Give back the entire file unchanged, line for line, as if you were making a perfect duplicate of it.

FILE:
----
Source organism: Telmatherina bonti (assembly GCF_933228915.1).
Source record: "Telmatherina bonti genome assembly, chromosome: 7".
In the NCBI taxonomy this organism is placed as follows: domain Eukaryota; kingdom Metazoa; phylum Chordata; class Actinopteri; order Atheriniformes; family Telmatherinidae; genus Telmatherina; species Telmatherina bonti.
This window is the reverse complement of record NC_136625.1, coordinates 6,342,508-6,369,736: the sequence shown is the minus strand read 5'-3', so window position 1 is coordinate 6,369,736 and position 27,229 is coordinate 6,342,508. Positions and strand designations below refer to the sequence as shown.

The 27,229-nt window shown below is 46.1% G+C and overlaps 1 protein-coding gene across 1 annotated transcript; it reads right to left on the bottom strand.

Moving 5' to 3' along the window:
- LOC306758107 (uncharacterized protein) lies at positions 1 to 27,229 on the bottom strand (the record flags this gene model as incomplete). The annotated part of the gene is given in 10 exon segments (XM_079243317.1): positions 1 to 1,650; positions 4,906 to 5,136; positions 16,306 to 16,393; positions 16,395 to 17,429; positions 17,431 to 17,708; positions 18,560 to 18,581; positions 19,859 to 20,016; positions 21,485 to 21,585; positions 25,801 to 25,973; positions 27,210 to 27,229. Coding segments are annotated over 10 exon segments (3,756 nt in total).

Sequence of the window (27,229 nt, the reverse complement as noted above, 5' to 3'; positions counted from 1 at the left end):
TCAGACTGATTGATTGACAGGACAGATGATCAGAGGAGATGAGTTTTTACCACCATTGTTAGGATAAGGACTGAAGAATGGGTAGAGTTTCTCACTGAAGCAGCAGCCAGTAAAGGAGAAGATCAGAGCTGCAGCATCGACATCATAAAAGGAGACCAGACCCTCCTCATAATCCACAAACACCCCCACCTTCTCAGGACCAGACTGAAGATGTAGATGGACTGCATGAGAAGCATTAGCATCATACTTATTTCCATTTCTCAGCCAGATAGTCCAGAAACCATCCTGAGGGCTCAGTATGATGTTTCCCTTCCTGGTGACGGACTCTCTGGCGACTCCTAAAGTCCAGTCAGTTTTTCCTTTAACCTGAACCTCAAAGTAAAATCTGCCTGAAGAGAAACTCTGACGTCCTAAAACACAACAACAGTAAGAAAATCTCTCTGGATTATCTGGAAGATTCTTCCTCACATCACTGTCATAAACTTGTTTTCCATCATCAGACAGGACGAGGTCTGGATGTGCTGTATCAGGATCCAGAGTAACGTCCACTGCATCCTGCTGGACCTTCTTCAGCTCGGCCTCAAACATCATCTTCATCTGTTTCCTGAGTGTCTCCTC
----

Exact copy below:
Source organism: Telmatherina bonti (assembly GCF_933228915.1).
Source record: "Telmatherina bonti genome assembly, chromosome: 7".
In the NCBI taxonomy this organism is placed as follows: domain Eukaryota; kingdom Metazoa; phylum Chordata; class Actinopteri; order Atheriniformes; family Telmatherinidae; genus Telmatherina; species Telmatherina bonti.
This window is the reverse complement of record NC_136625.1, coordinates 6,342,508-6,369,736: the sequence shown is the minus strand read 5'-3', so window position 1 is coordinate 6,369,736 and position 27,229 is coordinate 6,342,508. Positions and strand designations below refer to the sequence as shown.

The 27,229-nt window shown below is 46.1% G+C and overlaps 1 protein-coding gene across 1 annotated transcript; it reads right to left on the bottom strand.

Moving 5' to 3' along the window:
- LOC306758107 (uncharacterized protein) lies at positions 1 to 27,229 on the bottom strand (the record flags this gene model as incomplete). The annotated part of the gene is given in 10 exon segments (XM_079243317.1): positions 1 to 1,650; positions 4,906 to 5,136; positions 16,306 to 16,393; positions 16,395 to 17,429; positions 17,431 to 17,708; positions 18,560 to 18,581; positions 19,859 to 20,016; positions 21,485 to 21,585; positions 25,801 to 25,973; positions 27,210 to 27,229. Coding segments are annotated over 10 exon segments (3,756 nt in total).

Sequence of the window (27,229 nt, the reverse complement as noted above, 5' to 3'; positions counted from 1 at the left end):
TCAGACTGATTGATTGACAGGACAGATGATCAGAGGAGATGAGTTTTTACCACCATTGTTAGGATAAGGACTGAAGAATGGGTAGAGTTTCTCACTGAAGCAGCAGCCAGTAAAGGAGAAGATCAGAGCTGCAGCATCGACATCATAAAAGGAGACCAGACCCTCCTCATAATCCACAAACACCCCCACCTTCTCAGGACCAGACTGAAGATGTAGATGGACTGCATGAGAAGCATTAGCATCATACTTATTTCCATTTCTCAGCCAGATAGTCCAGAAACCATCCTGAGGGCTCAGTATGATGTTTCCCTTCCTGGTGACGGACTCTCTGGCGACTCCTAAAGTCCAGTCAGTTTTTCCTTTAACCTGAACCTCAAAGTAAAATCTGCCTGAAGAGAAACTCTGACGTCCTAAAACACAACAACAGTAAGAAAATCTCTCTGGATTATCTGGAAGATTCTTCCTCACATCACTGTCATAAACTTGTTTTCCATCATCAGACAGGACGAGGTCTGGATGTGCTGTATCAGGATCCAGAGTAACGTCCACTGCATCCTGCTGGACCTTCTTCAGCTCGGCCTCAAACATCATCTTCATCTGTTTCCTGAGTGTCTCCTC